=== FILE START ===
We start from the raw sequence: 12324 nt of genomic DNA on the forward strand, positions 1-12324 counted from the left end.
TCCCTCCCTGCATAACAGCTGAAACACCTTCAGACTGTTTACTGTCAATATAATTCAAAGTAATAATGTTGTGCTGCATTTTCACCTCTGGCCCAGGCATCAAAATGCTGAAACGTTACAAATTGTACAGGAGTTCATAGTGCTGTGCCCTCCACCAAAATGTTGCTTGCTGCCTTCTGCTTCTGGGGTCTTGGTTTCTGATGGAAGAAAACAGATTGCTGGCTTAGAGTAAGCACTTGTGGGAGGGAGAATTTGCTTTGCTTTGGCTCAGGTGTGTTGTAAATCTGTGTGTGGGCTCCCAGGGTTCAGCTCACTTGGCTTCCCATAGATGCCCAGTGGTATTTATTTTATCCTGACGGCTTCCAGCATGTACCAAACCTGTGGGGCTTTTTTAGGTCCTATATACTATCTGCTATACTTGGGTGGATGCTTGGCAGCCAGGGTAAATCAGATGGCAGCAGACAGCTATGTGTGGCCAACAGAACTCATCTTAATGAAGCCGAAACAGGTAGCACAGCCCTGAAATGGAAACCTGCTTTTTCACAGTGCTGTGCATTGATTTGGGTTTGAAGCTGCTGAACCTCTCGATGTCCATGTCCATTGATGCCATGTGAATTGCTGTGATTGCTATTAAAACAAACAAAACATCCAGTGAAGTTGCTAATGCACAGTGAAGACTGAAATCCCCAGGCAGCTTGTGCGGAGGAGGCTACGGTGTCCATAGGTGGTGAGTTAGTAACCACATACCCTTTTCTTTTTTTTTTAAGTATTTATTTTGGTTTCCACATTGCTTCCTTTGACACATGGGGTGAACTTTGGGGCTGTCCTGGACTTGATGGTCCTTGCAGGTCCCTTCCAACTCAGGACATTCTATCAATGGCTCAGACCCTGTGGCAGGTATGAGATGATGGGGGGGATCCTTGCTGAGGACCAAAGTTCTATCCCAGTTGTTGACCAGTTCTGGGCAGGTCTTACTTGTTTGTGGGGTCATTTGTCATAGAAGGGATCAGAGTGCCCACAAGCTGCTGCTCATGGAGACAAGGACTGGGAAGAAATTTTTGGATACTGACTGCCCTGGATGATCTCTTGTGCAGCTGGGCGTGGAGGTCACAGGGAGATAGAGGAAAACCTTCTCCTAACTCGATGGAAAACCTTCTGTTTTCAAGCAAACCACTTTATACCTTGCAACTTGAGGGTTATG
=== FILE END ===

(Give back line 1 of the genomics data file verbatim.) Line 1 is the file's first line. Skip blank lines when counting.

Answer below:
We start from the raw sequence: 12324 nt of genomic DNA on the forward strand, positions 1-12324 counted from the left end.